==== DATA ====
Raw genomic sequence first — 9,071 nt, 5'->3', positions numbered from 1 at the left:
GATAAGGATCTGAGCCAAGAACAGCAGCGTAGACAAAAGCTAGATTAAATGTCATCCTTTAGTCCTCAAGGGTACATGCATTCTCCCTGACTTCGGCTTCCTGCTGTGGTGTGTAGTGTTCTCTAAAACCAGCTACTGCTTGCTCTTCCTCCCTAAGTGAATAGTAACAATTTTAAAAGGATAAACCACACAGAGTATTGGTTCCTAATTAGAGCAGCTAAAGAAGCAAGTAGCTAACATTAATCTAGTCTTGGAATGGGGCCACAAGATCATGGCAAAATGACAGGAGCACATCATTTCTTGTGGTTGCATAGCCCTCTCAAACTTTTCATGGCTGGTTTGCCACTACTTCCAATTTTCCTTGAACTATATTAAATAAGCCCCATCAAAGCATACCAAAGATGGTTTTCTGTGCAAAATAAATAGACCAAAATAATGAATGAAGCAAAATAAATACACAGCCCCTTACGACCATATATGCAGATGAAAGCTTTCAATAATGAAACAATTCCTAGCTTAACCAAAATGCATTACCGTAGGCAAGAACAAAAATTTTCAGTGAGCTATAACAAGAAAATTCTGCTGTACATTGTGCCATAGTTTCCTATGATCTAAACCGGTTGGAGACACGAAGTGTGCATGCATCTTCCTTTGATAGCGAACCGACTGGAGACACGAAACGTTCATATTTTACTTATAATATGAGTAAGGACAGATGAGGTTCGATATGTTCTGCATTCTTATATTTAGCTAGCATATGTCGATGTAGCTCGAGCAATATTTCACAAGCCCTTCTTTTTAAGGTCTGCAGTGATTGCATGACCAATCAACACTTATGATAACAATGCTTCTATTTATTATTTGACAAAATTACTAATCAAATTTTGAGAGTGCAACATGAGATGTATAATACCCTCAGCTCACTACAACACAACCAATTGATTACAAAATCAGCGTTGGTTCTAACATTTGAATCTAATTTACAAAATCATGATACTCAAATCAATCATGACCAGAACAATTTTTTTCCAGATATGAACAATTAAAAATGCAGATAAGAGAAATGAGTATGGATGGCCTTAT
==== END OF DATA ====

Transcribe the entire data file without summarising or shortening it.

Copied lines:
Raw genomic sequence first — 9,071 nt, 5'->3', positions numbered from 1 at the left:
GATAAGGATCTGAGCCAAGAACAGCAGCGTAGACAAAAGCTAGATTAAATGTCATCCTTTAGTCCTCAAGGGTACATGCATTCTCCCTGACTTCGGCTTCCTGCTGTGGTGTGTAGTGTTCTCTAAAACCAGCTACTGCTTGCTCTTCCTCCCTAAGTGAATAGTAACAATTTTAAAAGGATAAACCACACAGAGTATTGGTTCCTAATTAGAGCAGCTAAAGAAGCAAGTAGCTAACATTAATCTAGTCTTGGAATGGGGCCACAAGATCATGGCAAAATGACAGGAGCACATCATTTCTTGTGGTTGCATAGCCCTCTCAAACTTTTCATGGCTGGTTTGCCACTACTTCCAATTTTCCTTGAACTATATTAAATAAGCCCCATCAAAGCATACCAAAGATGGTTTTCTGTGCAAAATAAATAGACCAAAATAATGAATGAAGCAAAATAAATACACAGCCCCTTACGACCATATATGCAGATGAAAGCTTTCAATAATGAAACAATTCCTAGCTTAACCAAAATGCATTACCGTAGGCAAGAACAAAAATTTTCAGTGAGCTATAACAAGAAAATTCTGCTGTACATTGTGCCATAGTTTCCTATGATCTAAACCGGTTGGAGACACGAAGTGTGCATGCATCTTCCTTTGATAGCGAACCGACTGGAGACACGAAACGTTCATATTTTACTTATAATATGAGTAAGGACAGATGAGGTTCGATATGTTCTGCATTCTTATATTTAGCTAGCATATGTCGATGTAGCTCGAGCAATATTTCACAAGCCCTTCTTTTTAAGGTCTGCAGTGATTGCATGACCAATCAACACTTATGATAACAATGCTTCTATTTATTATTTGACAAAATTACTAATCAAATTTTGAGAGTGCAACATGAGATGTATAATACCCTCAGCTCACTACAACACAACCAATTGATTACAAAATCAGCGTTGGTTCTAACATTTGAATCTAATTTACAAAATCATGATACTCAAATCAATCATGACCAGAACAATTTTTTTCCAGATATGAACAATTAAAAATGCAGATAAGAGAAATGAGTATGGATGGCCTTAT